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Improved Polyolefin Plant Operations by Cooler Tube Passivation Disclosure Number: IPCOM000248825D
Publication Date: 2017-Jan-13
Document File: 3 page(s) / 181K

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The Prior Art Database


Undesired reactions in polyolefin plants can result from catalysis by materials (typically transition metals) used to construct the plant valves, vessels, pipes, heat exchangers, compressors and other process equipment. It has been found that the undesired catalytic transformations may be reduced or eliminated using passivation techniques in which H2O, air and/or O2 are added as passivation agents. The passivation operation may be executed on-line (with the process equipment in operation) or during idle/shutdown periods.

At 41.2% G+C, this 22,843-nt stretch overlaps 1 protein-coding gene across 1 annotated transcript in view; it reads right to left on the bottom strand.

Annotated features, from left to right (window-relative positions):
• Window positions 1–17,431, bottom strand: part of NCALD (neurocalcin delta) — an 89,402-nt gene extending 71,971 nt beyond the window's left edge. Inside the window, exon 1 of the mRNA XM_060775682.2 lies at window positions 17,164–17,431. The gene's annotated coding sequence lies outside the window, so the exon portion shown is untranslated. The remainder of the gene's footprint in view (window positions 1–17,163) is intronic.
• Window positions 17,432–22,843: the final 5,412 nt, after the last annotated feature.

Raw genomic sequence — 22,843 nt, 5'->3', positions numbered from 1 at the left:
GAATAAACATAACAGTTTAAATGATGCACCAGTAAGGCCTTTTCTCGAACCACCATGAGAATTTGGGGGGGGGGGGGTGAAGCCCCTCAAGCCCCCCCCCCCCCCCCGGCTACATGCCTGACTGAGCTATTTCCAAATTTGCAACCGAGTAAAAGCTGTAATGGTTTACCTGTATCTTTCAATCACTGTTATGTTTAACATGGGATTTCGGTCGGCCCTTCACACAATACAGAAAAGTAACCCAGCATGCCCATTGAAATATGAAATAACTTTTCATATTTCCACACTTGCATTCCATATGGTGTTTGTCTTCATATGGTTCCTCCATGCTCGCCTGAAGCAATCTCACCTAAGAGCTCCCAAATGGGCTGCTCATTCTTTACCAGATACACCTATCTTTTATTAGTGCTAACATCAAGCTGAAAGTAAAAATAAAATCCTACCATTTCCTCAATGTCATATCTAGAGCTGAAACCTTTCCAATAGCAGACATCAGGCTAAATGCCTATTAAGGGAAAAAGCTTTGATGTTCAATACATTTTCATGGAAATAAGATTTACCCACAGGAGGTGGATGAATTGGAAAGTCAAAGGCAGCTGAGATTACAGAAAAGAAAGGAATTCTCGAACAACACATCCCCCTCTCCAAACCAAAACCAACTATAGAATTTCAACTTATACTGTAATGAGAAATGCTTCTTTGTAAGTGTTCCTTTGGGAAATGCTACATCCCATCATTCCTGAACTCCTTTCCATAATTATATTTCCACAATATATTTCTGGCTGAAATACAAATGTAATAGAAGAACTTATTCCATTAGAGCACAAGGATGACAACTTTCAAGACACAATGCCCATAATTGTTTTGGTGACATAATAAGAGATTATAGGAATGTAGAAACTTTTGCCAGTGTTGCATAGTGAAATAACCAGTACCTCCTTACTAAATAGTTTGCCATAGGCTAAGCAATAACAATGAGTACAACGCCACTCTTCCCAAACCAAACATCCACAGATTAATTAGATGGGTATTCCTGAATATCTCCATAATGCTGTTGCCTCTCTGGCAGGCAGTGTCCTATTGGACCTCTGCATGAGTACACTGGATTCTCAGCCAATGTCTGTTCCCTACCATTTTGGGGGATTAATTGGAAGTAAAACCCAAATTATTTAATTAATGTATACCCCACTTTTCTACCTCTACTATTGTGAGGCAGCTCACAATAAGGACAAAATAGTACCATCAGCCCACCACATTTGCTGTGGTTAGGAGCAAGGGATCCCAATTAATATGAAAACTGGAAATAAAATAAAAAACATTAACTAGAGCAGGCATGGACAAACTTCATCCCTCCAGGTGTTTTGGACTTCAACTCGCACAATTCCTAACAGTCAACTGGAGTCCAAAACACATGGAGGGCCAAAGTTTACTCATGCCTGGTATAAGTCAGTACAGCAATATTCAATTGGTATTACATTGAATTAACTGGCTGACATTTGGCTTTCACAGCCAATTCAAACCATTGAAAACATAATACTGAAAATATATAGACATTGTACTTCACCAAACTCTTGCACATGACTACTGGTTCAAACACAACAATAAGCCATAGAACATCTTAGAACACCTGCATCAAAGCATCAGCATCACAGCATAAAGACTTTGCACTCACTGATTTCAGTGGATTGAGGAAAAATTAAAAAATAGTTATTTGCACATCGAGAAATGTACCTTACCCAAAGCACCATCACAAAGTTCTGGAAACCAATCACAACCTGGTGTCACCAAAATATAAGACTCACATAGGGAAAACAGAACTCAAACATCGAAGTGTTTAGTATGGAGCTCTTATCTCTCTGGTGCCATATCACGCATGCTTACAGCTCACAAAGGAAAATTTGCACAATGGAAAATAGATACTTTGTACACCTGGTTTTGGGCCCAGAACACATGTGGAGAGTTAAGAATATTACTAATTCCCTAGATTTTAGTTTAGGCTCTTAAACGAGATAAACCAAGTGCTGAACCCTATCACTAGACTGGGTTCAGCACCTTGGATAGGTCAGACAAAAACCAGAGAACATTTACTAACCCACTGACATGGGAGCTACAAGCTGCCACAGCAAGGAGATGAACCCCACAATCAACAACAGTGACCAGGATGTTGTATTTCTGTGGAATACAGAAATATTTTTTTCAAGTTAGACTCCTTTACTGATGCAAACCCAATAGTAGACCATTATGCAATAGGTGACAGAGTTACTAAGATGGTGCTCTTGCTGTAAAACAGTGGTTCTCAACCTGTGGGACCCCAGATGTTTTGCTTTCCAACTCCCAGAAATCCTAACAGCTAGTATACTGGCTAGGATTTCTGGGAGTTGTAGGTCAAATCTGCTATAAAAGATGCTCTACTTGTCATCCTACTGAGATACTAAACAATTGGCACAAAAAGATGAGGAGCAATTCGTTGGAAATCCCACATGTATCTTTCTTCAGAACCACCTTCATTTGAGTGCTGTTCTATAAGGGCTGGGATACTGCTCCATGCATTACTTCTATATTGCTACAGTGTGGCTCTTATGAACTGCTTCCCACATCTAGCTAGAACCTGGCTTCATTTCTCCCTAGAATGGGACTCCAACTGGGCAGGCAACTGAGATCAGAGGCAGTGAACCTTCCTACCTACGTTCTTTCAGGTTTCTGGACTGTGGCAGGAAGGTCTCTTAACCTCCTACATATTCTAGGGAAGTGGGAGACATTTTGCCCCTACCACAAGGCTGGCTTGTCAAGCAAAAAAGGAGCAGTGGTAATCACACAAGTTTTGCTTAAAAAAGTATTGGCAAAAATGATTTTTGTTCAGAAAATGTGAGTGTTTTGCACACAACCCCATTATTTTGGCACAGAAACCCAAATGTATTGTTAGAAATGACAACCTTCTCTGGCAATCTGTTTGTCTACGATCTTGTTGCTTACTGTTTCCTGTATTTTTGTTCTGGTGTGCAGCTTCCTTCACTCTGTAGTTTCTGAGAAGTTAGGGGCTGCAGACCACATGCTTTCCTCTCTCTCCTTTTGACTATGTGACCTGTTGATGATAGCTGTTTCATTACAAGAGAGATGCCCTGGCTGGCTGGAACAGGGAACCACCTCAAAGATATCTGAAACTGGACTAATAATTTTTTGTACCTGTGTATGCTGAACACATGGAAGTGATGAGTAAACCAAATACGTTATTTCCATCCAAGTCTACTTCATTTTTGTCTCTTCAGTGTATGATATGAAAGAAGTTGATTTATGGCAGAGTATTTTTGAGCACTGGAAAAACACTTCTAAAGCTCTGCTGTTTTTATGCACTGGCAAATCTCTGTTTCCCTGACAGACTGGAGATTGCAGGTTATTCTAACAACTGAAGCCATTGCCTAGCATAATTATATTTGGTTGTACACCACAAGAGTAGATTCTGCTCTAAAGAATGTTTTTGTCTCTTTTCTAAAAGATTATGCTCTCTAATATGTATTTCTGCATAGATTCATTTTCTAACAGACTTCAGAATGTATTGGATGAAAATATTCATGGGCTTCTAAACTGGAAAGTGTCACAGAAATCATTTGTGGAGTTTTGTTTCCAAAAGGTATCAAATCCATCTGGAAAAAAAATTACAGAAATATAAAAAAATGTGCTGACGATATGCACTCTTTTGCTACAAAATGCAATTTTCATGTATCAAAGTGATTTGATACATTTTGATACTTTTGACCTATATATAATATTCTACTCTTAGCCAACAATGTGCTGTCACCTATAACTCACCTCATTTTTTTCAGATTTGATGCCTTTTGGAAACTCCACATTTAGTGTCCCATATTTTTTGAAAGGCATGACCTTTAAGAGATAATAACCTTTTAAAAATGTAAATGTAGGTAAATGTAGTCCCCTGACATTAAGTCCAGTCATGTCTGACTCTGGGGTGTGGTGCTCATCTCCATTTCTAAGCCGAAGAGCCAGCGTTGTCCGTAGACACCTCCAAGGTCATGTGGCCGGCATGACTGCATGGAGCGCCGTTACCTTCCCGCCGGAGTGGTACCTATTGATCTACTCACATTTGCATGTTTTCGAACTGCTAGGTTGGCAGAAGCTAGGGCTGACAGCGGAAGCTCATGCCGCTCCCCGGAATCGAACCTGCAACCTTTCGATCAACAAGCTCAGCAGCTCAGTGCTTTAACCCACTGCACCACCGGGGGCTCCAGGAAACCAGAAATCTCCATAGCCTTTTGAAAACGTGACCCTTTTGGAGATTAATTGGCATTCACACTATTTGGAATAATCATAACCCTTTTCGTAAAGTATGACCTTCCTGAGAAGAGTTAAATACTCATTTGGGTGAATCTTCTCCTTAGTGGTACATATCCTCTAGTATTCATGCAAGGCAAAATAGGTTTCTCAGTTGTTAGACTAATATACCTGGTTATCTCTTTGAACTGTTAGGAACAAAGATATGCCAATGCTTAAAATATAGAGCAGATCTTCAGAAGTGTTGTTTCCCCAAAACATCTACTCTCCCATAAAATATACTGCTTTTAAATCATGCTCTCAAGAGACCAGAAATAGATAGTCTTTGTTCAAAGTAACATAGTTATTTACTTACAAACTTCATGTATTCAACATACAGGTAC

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Improved Polyolefin Plant Operations by Cooler Tube Passivation* Abstract:    Undesired  reactions  in  polyolefin  plants  can  result  from  catalysis  by  materials  (typically  transition metals) used to construct the plant valves, vessels, pipes, heat exchangers, compressors and  other  process  equipment.      It  has  been  found  that  the  undesired  catalytic  transformations  may  be  reduced or eliminated using passivation techniques in which H2O, air and/or O2 are added as passivation  agents.   The passivation operation may be executed on‐line (with the process equipment in operation) or  during idle/shutdown periods.    Background Some  special  metallurgies  used  in  construction  of  polyolefin  process  piping,  vessels,  valves,  heat  exchangers or other process equipment are catalytically active.  Specifically, certain special metallurgies  used to fabricate process coolers  in polyolefin reaction systems can catalyze the reaction of hydrogen  and ethylene to form ethane.    In the context of an operating gas‐phase polyethylene reaction system,  the ethane  formed  is  inert and must be purged  from  the  system, usually  to  flare.    In  the process of  purging ethane to flare, other compounds such as ethylene are also carried to the flare, magnifying the  effect ethane  formation on  total  flows  to  the  flare.   After destruction  in  the  flare  flame,  the resulting  e...